The latest quarterly malware report highlighted smartphone security and hacktism as some of the major trends in the ever-evolving security landscape.
On the heels of recent reports noting the increase in
attacks against mobile devices, Panda Security's latest quarterly malware
report found smartphone malware dominated the security landscape during the
first quarter of 2011.
There was virus activity in the first quarter of 2011 than there was in the last quarter of 2010, Panda
Security's anti-malware laboratory, reported April 5. The report, which
analyzed IT security events from Jan. 1 to March 31, highlighted several major
security incidents, including the malicious apps that were found on the Android
Market and the successful attack against HBGary Federal by the Anonymous
A number of security advisories and proof-of-concepts
reporting mobile vulnerabilities emphasized the need to focus on mobile
security. Cyber-criminals have renewed focus on proven strategies such as
infecting smartphones with malware that generates premium-rate text messages.
Users are unaware of these messages being sent until they receive their monthly
bills. For example, a Russian gang distributed an app that let users send
romantic images for Valentine's Day. When a user tried to send a picture
message, a SMS was sent instead to a premium rate number.
Malware developers are taking advantage of the fact that the
Android platform allows users to install applications from anywhere, even though
it is recommended that users stick with the official app store. Even if they
can, users should refrain from downloading apps, wallpapers and games from
unofficial and questionable sources.
The report highlighted the malicious applications that were discovered
on Google's Android Market in the beginning of March as "the largest single
attack against Android cell phones." The malicious applications on Android
Market were downloaded over 50,000 times over just four days. The apps
installed a Trojan which stole personal data and downloaded and installed other
apps. Even though the users were hit despite using the official store, it was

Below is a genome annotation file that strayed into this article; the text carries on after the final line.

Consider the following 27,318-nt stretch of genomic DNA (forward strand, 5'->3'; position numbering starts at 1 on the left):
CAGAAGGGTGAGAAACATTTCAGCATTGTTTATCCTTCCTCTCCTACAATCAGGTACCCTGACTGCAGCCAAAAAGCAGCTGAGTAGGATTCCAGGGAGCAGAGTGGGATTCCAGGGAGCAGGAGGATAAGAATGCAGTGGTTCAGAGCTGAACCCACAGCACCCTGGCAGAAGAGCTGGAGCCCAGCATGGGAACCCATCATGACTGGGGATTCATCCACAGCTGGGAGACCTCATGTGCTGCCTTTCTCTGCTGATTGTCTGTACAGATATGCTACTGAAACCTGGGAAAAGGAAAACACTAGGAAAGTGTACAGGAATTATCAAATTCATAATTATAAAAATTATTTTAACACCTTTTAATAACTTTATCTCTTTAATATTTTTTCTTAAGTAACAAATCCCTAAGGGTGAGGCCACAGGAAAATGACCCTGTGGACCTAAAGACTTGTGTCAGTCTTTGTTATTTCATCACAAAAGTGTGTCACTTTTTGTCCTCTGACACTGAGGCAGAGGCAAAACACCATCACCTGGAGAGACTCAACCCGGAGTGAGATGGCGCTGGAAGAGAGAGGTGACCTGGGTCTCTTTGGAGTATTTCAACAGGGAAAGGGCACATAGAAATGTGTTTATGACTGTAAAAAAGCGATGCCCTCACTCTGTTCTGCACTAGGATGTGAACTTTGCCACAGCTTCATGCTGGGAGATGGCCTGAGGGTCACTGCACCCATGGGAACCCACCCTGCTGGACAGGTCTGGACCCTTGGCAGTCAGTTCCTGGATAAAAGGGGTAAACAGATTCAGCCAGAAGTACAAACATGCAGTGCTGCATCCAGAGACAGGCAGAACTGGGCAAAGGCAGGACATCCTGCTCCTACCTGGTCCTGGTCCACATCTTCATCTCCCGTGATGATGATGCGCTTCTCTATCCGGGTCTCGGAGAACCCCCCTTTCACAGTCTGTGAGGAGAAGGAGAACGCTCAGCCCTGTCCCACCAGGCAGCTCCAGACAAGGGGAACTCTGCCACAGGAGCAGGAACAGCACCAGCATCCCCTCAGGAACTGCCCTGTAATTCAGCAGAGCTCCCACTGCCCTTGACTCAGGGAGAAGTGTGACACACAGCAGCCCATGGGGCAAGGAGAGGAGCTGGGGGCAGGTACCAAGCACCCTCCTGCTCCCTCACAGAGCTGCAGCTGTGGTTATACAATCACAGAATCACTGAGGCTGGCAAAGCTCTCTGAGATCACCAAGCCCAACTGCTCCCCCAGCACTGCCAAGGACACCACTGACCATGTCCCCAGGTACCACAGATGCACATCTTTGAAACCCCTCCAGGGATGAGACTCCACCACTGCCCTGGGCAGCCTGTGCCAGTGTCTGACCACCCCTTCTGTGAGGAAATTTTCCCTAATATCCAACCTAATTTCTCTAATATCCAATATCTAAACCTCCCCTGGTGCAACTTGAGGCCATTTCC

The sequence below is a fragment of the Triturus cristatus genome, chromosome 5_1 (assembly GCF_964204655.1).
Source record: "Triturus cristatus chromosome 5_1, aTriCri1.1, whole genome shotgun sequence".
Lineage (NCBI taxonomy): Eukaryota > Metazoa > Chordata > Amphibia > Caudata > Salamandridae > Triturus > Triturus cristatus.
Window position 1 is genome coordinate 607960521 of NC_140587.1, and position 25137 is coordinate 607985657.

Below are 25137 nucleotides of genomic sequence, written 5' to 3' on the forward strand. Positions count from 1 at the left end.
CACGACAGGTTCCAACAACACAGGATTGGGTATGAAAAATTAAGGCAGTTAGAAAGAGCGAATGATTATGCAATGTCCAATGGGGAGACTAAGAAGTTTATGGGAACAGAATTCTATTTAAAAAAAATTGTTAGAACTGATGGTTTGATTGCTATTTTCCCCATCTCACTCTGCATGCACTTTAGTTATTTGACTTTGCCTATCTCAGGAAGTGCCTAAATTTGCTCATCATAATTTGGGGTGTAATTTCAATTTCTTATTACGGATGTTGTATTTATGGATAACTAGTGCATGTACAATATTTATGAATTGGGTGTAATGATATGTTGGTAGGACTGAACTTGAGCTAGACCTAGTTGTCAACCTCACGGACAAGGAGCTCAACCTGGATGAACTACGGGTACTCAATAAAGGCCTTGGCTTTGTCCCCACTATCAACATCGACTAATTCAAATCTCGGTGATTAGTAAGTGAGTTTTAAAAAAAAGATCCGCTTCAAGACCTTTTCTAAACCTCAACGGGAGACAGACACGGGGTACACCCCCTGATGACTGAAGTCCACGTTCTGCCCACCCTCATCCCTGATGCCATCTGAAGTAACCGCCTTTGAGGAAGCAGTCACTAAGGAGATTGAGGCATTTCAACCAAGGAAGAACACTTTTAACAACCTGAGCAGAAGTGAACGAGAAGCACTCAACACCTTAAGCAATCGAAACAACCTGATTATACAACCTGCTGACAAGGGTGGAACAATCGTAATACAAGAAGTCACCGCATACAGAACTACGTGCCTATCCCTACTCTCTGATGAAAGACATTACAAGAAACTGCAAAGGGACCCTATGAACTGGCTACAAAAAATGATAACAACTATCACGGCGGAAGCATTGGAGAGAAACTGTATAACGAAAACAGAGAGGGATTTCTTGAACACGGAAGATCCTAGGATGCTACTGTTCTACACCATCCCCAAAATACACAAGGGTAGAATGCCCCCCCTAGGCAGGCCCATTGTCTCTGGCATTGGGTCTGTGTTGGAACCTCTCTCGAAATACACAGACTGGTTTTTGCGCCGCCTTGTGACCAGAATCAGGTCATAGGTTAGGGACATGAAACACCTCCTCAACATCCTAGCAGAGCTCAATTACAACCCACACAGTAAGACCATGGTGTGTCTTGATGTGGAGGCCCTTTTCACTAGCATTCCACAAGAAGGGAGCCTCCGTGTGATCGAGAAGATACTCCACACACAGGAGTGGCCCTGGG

quickly remediated as Google removed the malicious apps and several days later
remotely uninstalled them from user devices.
A mobile of Zeus Trojan also made the rounds this quarter,
which was designed to bypass the double authentication system implemented by
many banks and financial institutions. Users were prompted by the Trojan to
enter a phone number to which the "security certificate" should be sent to.
When users downloaded the certificate, it had the capability to intercept all
SMS messages sent to the phone, such as password codes and security hints used
to secure bank accounts.
The increase in smartphone malware could be driven by the
fact that smartphones exceeded PC sales in fourth quarter of 2010, the
The surge in malware activity in the first three months of
2011 was driven mainly by new threats in circulation, PandaLabs researchers
found. Cyber-attackers created 26 percent more new threats in this quarter than
they did during the first quarter of 2010, and 16 percent more than the fourth
quarter of 2010. The laboratory received an average of 73,190 new samples of
malware everyday, of which 70 percent were Trojans.
Another major trend, cyber-activism, was driven by the
political events that rocked parts of the Middle East and North Africa in
January and February. Governments, including Egypt and Libya, imposed curfews
and shutdowns to restrict people's access to the Internet. Several people have
also been arrested in Europe for taking part in distributed-denial-of-service
attacks as part of the Anonymous hacktivist group in support of the
whistle-blowing site Anonymous.
The group was behind attacks on non-Wikileaks targets, such
as Egypt and other North African countries.
Scammers took advantage of the unrest to send out spam that
was tailored to feed into people's interest in getting news from that part of